Must see attractions in Zanzibar Island

  • Sights in Zanzibar Town

    House of Wonders

    An icon of Stone Town, the House of Wonders rises in impressive tiers of slender steel pillars and balconies overlooking the waterfront. Its enormous carved doors are said to be the largest in East Africa, fronted by two bronze cannon with Portuguese inscriptions dating them to the 16th century. Inside, the National Museum of History & Culture has exhibits on Swahili civilisation and the peoples of the Indian Ocean.

  • Sights in Zanzibar Island

    ZALA Park

    ZALA (Zanzibar Land Animals) Park was founded as a project to help local people appreciate the value of wildlife, with funds raised by tourist visits. The park itself appears forlorn today, as more energy and emphasis goes into tours exploring local woodland, mangrove shoreline and nearby villages, by foot, bike or kayak.

  • Sights in Zanzibar Town

    Forodhani Gardens

    One of the best ways to ease into Zanzibar life is to stop by this waterfront public space. It's a social hub for tourists and locals alike; there's a large restaurant jutting into the sea, two small cafes with outside seating, benches under shady trees, a children's play park, and food stalls in the evening.

  • Sights in Zanzibar Town

    Old Dispensary

    With its peppermint-green latticework balconies and sculpted clock tower, this 19th-century charitable dispensary is one of the most attractive landmarks on the waterfront. It was built by Tharia Topan, a prominent Ismaili Indian merchant who also acted as financial adviser to the sultan and as banker to Tippu Tip, Zanzibar’s most notorious slave trader. You’re free to wander through the interior, which now accommodates offices. In the airy courtyard on the ground floor is the Abyssinian's Steakhouse restaurant.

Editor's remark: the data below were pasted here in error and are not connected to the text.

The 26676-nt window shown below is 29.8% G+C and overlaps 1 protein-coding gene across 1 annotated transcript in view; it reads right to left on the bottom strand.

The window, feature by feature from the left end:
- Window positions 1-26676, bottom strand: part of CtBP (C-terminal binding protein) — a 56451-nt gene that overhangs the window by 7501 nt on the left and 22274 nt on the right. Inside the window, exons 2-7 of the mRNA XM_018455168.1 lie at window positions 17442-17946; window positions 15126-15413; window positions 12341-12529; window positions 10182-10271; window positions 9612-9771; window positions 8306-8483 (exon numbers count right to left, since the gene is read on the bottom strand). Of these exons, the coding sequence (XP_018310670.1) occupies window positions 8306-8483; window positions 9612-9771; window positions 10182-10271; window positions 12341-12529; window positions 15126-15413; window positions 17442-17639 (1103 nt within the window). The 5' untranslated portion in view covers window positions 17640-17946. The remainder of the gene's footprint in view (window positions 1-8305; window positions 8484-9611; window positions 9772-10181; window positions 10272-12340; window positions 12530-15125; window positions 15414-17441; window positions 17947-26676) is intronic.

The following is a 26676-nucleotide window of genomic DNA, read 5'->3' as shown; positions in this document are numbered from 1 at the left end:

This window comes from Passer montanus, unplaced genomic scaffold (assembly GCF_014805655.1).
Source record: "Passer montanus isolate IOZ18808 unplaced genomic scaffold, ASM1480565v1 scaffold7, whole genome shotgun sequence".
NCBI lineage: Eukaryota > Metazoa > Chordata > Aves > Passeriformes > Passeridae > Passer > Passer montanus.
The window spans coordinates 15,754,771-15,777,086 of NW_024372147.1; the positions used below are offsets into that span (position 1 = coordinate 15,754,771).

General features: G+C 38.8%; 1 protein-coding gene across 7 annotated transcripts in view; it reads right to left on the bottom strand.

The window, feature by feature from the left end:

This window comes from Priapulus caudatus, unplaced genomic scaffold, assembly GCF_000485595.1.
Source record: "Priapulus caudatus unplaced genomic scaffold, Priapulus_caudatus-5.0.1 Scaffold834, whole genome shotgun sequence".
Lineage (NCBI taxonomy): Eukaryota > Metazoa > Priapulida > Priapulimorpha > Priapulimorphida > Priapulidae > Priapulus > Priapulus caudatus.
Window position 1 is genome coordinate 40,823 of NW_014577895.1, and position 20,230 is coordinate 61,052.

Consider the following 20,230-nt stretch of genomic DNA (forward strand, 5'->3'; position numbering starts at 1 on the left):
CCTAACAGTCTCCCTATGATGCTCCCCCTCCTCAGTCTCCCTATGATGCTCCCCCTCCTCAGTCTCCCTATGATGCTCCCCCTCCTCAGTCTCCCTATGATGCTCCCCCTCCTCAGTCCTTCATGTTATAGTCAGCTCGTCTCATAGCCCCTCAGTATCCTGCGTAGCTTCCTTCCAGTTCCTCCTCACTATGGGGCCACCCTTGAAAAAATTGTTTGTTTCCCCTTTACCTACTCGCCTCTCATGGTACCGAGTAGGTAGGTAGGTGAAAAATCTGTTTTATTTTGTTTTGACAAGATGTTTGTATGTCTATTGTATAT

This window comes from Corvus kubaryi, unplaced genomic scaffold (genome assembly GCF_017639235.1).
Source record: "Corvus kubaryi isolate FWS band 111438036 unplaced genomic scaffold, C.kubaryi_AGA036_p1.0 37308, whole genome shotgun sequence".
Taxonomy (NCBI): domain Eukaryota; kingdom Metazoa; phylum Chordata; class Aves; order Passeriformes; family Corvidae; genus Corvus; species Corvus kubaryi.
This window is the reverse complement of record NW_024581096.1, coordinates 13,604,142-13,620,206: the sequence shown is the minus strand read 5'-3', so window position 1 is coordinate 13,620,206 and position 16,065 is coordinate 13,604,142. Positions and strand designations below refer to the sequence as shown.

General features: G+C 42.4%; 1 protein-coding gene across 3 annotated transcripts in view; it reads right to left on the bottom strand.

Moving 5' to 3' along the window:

• Sights in Zanzibar Town

    Princess Salme Museum

    Carefully curated by the renowned historian Said al Gheithy, this delightful little museum tells the story of Princess Salme, a sultan's daughter who eloped with a German merchant in the late 19th century and later wrote Memoirs of an Arabian Princess from Zanzibar. If Said is on duty, his guided tour of the museum adds depth to the story.

  • Sights in Zanzibar Town

    Anglican Cathedral

    The tall spire and grey-yellow walls of the Anglican cathedral dominate the surrounding streets in this part of Stone Town, while the dark-wood pews and stained-glass windows will remind British visitors of churches back home. This was the first Anglican cathedral in East Africa, constructed in the 1870s by the Universities Mission to Central Africa (UMCA) on the site of the former slave market after slavery was officially abolished.

  • Sights in Zanzibar Town

    Palace Museum

    Occupying several large buildings along the waterfront, this was the palace of Sultan Seyyid Said from 1828 until it was largely destroyed by the British bombardment of 1896. It was then rebuilt and used until the 1964 revolution when the last sultan was overthrown. Remarkably, much of the royal paraphernalia – banqueting tables, portraits, thrones and water closets – survives to now provide the human-interest story in this museum dedicated to the sultanate in the 19th century.

  • Sights in Zanzibar Town

    Old Fort

    With its pale-orange ramparts overlooking Forodhani Gardens and the ocean beyond, the fort was built by Omani Arabs when they seized the island from the Portuguese in 1698, and over the centuries it's had various uses, from prison to tennis club. Today the scale of the fortifications is still impressive, although there has been some modernisation inside, notably a line of souvenir shops and a pleasant cafe that turns into a bar in the evening.

  • Sights in Zanzibar Town

    Darajani Market

    Zanzibar's main market is a hive of activity, with everything – from spices, fresh fish, slabs of meat and huge baskets full of live chickens to sandals, plastic buckets and mobile phones – all set out in a series of covered halls and overflowing into the surrounding streets. If you're buying food, come in the morning when stuff is fresh, although it's much busier then. For a slightly less crowded and chaotic experience come in the afternoon.

  • Sights in Zanzibar Town

    Catholic Cathedral